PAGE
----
Witness tells of shady deal

By Bernadette Wolhuter Time of article published Jul 10, 2013

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Durban - A Durban private investigator told the KwaDukuza Regional Court on Tuesday how he was approached by Ballito businessman Robert McClelland and asked to play the go-between in an underhanded exchange of seized documents, but refused.

McClelland, Oshwin Maharaj, the former deputy sheriff of Stanger, and Richards Bay attorney Brian Morkel are facing charges of corruption and defeating or obstructing the course of justice.

The State alleges the three colluded to steal incriminating documents - seized from McClelland in June 2009 - from the sheriff of Stanger’s offices and that, in 2010, they arranged to dispose of the documents.

McClelland was, at the time the evidence was seized, facing a R54 million civil action from his former company, The New Reclamation Group.

It was alleged he breached a restraint of trade agreement when he resigned and opened his own company, South African Recycling Equipment. He later opened Chicks Scrap Metal.

Led by public prosecutor Naveen Sewparsat, private investigator Sean Peirce took the stand on Tuesday.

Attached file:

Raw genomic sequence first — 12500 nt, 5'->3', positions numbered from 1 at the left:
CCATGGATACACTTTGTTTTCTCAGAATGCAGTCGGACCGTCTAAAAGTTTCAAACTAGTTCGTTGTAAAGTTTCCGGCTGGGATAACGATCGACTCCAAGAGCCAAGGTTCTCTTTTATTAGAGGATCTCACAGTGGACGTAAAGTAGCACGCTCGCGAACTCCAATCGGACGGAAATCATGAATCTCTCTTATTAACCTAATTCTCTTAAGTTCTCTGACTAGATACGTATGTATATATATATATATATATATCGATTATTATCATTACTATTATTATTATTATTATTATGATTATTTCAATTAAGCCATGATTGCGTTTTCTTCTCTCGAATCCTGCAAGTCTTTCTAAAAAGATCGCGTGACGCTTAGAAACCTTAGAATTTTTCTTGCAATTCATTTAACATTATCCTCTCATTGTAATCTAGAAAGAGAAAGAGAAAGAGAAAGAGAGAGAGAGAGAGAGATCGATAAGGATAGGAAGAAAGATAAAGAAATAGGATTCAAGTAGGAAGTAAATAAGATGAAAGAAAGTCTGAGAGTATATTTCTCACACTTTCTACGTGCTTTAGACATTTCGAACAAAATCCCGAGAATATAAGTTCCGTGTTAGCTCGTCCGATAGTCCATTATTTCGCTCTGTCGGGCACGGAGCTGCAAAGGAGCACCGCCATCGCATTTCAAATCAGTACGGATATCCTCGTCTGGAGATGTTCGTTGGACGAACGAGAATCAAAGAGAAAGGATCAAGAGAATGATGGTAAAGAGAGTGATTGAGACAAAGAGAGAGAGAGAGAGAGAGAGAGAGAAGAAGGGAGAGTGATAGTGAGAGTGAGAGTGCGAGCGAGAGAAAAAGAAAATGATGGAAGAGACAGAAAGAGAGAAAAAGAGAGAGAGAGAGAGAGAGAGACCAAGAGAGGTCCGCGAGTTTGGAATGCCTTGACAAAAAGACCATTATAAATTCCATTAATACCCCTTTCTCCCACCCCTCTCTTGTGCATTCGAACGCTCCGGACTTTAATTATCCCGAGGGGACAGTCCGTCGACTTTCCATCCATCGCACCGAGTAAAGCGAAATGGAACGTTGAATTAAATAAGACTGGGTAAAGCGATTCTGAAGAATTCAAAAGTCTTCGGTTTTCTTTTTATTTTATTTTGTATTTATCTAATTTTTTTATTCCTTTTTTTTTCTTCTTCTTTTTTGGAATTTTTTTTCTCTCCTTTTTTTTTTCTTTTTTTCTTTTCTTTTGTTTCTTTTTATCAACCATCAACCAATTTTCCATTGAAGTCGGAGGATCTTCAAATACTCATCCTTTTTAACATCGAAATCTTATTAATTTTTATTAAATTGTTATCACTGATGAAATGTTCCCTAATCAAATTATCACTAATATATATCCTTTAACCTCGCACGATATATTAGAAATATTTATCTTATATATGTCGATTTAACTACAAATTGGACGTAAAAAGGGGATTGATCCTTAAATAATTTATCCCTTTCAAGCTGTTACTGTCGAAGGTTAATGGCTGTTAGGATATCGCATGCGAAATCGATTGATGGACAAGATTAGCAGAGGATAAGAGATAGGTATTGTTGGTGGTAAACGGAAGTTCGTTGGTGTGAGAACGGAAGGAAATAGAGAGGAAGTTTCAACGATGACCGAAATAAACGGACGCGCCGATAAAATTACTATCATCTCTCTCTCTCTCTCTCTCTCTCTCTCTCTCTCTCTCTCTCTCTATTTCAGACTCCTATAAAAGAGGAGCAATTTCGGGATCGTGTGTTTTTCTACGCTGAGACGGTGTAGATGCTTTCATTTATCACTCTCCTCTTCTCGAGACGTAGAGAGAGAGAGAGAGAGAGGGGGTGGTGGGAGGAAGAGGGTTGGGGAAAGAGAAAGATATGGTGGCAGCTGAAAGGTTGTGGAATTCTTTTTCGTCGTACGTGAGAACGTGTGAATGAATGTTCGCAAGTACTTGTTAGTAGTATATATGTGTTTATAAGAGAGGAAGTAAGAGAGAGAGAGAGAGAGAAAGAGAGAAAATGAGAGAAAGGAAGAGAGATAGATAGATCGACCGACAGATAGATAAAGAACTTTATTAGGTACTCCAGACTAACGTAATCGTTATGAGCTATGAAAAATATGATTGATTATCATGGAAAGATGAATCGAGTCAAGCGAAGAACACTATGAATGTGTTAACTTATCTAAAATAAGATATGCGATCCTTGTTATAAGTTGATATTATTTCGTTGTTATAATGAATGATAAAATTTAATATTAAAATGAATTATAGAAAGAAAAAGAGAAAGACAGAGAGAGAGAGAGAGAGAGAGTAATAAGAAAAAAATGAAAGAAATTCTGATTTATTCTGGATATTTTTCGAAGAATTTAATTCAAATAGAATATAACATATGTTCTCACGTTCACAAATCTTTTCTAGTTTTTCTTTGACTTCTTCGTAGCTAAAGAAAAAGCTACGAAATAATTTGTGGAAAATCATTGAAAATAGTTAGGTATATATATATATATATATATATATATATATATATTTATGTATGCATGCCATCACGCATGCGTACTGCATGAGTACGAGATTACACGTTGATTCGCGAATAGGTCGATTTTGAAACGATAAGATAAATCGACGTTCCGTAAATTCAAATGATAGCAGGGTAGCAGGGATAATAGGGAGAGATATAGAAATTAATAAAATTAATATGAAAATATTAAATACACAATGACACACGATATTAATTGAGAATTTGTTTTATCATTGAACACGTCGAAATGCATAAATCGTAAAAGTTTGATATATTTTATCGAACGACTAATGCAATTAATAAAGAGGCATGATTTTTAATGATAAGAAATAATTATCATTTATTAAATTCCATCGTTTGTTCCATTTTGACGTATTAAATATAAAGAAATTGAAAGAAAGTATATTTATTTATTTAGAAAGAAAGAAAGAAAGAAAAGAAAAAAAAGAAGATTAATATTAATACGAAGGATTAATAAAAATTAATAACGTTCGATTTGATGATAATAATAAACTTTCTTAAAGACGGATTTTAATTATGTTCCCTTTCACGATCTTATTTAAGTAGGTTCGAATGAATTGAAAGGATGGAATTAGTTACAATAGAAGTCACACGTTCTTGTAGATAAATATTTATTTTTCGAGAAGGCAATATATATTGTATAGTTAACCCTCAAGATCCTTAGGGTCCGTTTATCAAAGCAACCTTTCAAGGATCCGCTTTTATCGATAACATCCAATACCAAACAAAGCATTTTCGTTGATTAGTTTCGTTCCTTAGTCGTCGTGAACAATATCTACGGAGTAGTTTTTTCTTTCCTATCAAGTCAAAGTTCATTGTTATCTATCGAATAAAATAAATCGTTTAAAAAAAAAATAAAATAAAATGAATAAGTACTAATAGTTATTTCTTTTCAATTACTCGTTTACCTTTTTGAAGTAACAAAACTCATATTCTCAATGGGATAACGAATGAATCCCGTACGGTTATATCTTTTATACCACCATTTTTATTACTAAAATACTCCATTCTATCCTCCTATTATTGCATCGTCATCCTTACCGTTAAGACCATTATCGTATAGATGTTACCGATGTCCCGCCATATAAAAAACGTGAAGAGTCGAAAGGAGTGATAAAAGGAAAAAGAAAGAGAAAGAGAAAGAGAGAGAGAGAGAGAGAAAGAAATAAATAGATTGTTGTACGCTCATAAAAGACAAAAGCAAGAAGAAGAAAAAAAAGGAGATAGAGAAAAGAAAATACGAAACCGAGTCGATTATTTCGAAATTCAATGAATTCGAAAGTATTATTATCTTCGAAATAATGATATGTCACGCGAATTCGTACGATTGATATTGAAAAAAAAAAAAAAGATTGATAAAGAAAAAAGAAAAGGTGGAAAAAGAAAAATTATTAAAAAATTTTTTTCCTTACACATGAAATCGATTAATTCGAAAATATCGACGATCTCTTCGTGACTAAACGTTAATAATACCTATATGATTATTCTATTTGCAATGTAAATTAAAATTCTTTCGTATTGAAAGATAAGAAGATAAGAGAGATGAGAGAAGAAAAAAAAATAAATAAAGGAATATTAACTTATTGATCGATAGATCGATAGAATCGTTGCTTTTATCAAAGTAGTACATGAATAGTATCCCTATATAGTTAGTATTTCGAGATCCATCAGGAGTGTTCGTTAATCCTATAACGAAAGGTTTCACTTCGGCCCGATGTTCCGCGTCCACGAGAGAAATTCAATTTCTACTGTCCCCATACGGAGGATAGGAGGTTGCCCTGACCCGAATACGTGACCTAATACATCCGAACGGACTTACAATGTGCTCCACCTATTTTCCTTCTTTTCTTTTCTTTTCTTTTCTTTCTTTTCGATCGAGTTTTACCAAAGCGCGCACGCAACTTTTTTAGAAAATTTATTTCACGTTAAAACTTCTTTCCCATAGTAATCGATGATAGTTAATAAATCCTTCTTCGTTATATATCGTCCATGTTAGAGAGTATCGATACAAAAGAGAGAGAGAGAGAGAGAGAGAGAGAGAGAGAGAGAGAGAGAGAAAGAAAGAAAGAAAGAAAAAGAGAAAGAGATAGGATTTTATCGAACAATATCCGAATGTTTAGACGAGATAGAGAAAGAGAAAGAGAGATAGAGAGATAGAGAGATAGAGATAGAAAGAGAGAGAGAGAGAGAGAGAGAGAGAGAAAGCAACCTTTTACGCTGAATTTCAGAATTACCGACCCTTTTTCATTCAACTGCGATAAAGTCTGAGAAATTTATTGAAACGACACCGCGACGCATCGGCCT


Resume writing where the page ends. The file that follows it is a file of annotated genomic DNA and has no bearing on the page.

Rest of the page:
He gave evidence that, at one stage, he and McClelland had enjoyed “a good relationship”.

In June 2009 McClelland asked if Peirce would meet the sheriff to collect a stolen “box” (of seized documents and hard drives) and to pay for it, the witness said.

McClelland allegedly offered him R20 000 to R30 000 in payment, but Peirce was “very reluctant”.

He contacted an attorney the next day, he said, and was advised to steer clear.

Peirce, in turn, told McClelland he would not be involved and advised that McClelland not go through with his plan.

During cross-examination McClelland’s advocate Terry Price questioned Peirce’s credibility.

The witness and McClelland had a fallout and, by the end of 2011, they were not on speaking terms.

Peirce confirmed that they had been involved in litigation, but commented that he had “won with costs”.

Peirce made two statements to authorities about the conversation he and McClelland had.

The first was dated May last year and the second July this year.

He conceded that, while both purported to have been sworn statements made in the presence of a police officer, he had made them to a private investigator who was in the employ of Joburg-based Werksmans Attorneys, which, in turn, was in the employ of The New Reclamation Group.

Price also asked Peirce why, when news of McClelland’s and Maharaj’s arrest became public in October 2011, he did not approach police with the information he had divulged in his statements.

Peirce would have known the two had been arrested for having carried out the plan McClelland had discussed with him, Price said.

“Isn’t a private investigator obliged to report crime to the police?” he asked.

“You could say that,” Peirce replied. “I just wanted nothing to do with Robby (McClelland).”

Peirce’s cross-examination continues today

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The Mercury

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